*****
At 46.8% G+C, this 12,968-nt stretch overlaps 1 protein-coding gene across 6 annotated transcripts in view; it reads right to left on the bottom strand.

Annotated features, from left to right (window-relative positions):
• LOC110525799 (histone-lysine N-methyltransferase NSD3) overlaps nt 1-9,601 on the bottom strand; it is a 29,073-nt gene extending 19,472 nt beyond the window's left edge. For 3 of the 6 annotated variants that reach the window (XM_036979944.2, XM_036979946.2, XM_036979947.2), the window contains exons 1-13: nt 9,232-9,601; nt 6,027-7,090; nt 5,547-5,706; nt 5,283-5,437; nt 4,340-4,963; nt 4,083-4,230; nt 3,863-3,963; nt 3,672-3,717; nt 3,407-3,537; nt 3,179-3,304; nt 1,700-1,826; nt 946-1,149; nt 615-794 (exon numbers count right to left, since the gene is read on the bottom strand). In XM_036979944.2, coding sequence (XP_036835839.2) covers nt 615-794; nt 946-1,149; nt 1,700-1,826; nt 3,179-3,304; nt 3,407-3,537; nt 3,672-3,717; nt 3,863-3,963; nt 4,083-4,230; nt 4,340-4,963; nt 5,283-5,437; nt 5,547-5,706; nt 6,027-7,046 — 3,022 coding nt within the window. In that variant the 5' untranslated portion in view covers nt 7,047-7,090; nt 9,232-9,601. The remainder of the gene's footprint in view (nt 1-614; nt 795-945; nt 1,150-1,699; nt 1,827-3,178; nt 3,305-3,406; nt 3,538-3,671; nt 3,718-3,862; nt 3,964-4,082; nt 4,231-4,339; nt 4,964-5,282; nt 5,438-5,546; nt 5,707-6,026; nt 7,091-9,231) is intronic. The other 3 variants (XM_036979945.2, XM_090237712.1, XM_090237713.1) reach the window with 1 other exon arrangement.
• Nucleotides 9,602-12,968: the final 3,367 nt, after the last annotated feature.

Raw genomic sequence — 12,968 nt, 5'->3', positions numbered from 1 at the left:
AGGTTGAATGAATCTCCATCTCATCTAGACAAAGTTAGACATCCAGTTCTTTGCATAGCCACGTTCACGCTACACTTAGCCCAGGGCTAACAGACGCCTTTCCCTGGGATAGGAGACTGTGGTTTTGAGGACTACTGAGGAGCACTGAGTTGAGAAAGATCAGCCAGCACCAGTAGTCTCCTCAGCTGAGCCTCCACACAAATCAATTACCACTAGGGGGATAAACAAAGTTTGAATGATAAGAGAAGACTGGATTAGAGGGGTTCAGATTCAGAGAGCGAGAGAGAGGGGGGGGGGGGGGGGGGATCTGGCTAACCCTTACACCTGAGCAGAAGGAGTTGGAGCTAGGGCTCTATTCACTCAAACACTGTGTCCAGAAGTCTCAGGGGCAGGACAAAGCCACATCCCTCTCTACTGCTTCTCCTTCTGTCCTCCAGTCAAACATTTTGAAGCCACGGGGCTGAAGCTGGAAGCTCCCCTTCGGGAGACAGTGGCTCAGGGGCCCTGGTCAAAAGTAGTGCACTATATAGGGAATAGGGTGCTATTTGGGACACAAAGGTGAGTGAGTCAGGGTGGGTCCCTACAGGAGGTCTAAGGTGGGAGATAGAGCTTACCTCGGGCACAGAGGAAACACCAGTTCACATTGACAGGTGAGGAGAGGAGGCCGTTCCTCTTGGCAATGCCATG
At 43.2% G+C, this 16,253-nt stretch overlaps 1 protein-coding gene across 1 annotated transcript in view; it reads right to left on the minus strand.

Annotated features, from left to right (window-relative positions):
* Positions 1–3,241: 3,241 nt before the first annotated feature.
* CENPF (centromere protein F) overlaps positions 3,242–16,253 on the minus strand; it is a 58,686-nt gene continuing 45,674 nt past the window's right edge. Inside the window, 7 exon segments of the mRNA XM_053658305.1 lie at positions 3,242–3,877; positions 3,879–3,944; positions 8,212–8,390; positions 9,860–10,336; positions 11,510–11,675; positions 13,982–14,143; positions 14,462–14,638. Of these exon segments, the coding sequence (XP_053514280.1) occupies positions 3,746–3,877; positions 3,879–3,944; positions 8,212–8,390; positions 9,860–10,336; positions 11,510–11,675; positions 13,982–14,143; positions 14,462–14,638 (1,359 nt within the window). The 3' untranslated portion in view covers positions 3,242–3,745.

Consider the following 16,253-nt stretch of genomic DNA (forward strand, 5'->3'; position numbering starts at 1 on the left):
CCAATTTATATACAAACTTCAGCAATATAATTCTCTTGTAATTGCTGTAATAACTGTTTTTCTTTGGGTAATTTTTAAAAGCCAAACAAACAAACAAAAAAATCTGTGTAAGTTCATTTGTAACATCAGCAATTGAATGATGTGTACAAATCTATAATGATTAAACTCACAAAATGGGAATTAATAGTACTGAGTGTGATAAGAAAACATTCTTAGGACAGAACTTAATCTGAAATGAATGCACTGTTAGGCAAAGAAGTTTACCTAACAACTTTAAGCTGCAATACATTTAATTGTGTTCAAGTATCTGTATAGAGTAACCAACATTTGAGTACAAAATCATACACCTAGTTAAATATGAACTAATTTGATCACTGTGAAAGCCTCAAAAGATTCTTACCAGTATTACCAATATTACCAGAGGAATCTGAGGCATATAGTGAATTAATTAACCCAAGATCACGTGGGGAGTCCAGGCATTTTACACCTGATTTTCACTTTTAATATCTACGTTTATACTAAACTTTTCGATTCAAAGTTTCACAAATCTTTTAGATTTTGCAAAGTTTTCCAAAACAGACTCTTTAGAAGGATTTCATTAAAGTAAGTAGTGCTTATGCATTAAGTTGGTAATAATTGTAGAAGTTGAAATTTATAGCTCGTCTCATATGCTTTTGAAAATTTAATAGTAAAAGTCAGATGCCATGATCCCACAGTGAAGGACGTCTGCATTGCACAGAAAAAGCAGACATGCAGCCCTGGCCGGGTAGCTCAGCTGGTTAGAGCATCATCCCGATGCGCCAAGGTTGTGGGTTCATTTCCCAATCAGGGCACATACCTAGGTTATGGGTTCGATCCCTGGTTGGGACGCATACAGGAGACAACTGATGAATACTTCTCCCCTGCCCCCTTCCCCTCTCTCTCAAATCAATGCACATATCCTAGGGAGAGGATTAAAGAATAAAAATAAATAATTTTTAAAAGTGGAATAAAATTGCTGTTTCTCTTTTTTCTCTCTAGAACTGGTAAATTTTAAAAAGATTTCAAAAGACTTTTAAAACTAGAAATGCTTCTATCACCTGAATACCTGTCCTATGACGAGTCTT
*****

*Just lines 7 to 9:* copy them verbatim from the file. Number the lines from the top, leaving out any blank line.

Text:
At 43.2% G+C, this 16,253-nt stretch overlaps 1 protein-coding gene across 1 annotated transcript in view; it reads right to left on the minus strand.

Annotated features, from left to right (window-relative positions):
* Positions 1–3,241: 3,241 nt before the first annotated feature.